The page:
# What is Current? Electricity fundamentals

Understanding current in electrical circuits

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Electricity is the flow of electrons from one atom to another. When we talk about current with regards to electricity, we are referring to the amount of electrons flowing past a single point in a circuit.  Imagine it like measuring how drops of water are flowing past you in a river.
You might want to learn a little about what electricity is first before proceeding, we covered that here.

Because electrons are so small, vast numbers of them can flow through even the smallest circuit. Just like a vast number of water droplets can flow past you in a small stream.

To be able to quantify the flow of electrons in a circuit, scientist derived some units of measurement to group millions and millions of electrons together. As much as it wouldn’t be practical to measure the flow of drops in a river, it isn’t practice to measure the flow of electrons in a circuit. So units of measurement were created to measure this.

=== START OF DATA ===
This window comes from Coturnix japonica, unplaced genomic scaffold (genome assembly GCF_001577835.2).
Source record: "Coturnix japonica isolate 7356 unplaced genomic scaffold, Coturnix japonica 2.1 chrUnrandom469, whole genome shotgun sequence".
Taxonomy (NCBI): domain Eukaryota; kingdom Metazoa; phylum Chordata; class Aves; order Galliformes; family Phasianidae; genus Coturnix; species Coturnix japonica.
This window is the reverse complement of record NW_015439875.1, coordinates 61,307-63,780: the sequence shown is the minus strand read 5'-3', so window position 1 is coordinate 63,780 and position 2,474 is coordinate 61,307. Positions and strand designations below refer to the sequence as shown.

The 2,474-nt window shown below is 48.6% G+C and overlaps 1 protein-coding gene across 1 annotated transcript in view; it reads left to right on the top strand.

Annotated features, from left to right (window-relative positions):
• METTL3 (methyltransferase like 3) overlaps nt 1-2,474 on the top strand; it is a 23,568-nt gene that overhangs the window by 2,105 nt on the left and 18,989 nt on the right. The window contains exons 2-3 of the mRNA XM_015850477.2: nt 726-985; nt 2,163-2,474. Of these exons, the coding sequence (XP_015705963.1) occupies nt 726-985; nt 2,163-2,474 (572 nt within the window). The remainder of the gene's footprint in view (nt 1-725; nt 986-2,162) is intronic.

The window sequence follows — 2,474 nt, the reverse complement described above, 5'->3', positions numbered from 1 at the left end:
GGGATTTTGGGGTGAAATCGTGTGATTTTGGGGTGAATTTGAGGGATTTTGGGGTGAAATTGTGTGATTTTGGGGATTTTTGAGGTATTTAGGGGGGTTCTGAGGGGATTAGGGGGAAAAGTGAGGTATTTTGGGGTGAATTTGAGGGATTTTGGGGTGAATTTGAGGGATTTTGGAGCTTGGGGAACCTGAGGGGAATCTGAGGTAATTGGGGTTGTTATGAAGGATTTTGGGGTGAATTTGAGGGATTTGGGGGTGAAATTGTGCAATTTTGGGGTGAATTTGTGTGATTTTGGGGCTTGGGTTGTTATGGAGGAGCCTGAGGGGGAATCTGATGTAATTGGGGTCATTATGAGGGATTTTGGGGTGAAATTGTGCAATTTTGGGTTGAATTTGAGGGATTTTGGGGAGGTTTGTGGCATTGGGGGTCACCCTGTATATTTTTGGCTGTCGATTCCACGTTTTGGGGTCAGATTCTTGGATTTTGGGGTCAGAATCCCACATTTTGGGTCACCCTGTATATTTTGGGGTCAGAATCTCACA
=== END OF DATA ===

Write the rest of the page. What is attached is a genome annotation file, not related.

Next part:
The SI unit of measurement for current is known as the Ampere, or Amp for short. The symbol A is used to represent this value. See Figure 1 below.

This is an Amp reading from an ACB. It reads that on cable 1, there are 346Amps flowing at that specific moment in time. That’s a lot of electrons! I’ll explain why below.

So I mentioned that electron are grouped together, these groups are called Coulombs. How many electrons are in a Coulomb?

1 Coulomb = ~6,242,000,000,000,000,000 electrons! (6.242*10^18)

1 Amp = 1 Coulomb

So in the example where 346Amps were flowing in that cable, how many electrons were flowing?

346A = 346 Coulombs
346*6.242*10^18 = 2.16*10^21
or 2,162,500,000,000,000,000,000 Electrons. Now do you see why we use the unit of Amps.

You may also come across a current rating in mA which is known as a milliampere or milliamp for short. A milliamp is one one-thousandth of an ampere.

#### 2 COMMENTS

1. Hey there!! If 1 Amp is equal to 1 Coulomb, why do we have two separate terms to represent the same idea? Why can’t we just say that current is measured in coulombs? This may be a stupid question, but I would really appreciate if you could shed some light on this. Thank you.

• The reason for the confusion here is that 1 Amp DOES NOT equal 1 Coulomb. One Amp is 1 Coulomb PER SECOND. The definition is in fact a bit more complicated, but, the basic from Wikipedia is “The SI unit of charge, the coulomb, “is the quantity of electricity carried in 1 second by a current of 1 ampere”.[11] Conversely, a current of one ampere is one coulomb of charge going past a given point per second: “